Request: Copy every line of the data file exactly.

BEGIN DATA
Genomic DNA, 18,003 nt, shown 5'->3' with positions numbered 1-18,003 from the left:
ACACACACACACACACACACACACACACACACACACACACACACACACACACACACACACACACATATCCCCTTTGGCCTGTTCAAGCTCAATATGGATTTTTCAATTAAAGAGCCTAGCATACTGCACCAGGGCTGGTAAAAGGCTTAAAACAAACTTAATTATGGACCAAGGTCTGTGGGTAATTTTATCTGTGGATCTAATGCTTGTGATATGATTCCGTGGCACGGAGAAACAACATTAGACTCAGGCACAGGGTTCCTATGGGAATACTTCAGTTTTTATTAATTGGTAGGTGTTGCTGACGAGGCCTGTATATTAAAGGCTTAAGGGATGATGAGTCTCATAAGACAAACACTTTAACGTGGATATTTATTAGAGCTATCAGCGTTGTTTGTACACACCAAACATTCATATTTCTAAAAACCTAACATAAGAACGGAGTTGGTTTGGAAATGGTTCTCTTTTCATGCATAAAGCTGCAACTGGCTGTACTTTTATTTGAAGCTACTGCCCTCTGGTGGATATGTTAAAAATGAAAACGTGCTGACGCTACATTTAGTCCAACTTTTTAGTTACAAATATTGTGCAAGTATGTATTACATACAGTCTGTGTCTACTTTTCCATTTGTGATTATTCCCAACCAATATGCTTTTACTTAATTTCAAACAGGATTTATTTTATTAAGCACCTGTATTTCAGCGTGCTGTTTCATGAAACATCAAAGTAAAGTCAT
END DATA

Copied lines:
Genomic DNA, 18,003 nt, shown 5'->3' with positions numbered 1-18,003 from the left:
ACACACACACACACACACACACACACACACACACACACACACACACACACACACACACACACACATATCCCCTTTGGCCTGTTCAAGCTCAATATGGATTTTTCAATTAAAGAGCCTAGCATACTGCACCAGGGCTGGTAAAAGGCTTAAAACAAACTTAATTATGGACCAAGGTCTGTGGGTAATTTTATCTGTGGATCTAATGCTTGTGATATGATTCCGTGGCACGGAGAAACAACATTAGACTCAGGCACAGGGTTCCTATGGGAATACTTCAGTTTTTATTAATTGGTAGGTGTTGCTGACGAGGCCTGTATATTAAAGGCTTAAGGGATGATGAGTCTCATAAGACAAACACTTTAACGTGGATATTTATTAGAGCTATCAGCGTTGTTTGTACACACCAAACATTCATATTTCTAAAAACCTAACATAAGAACGGAGTTGGTTTGGAAATGGTTCTCTTTTCATGCATAAAGCTGCAACTGGCTGTACTTTTATTTGAAGCTACTGCCCTCTGGTGGATATGTTAAAAATGAAAACGTGCTGACGCTACATTTAGTCCAACTTTTTAGTTACAAATATTGTGCAAGTATGTATTACATACAGTCTGTGTCTACTTTTCCATTTGTGATTATTCCCAACCAATATGCTTTTACTTAATTTCAAACAGGATTTATTTTATTAAGCACCTGTATTTCAGCGTGCTGTTTCATGAAACATCAAAGTAAAGTCAT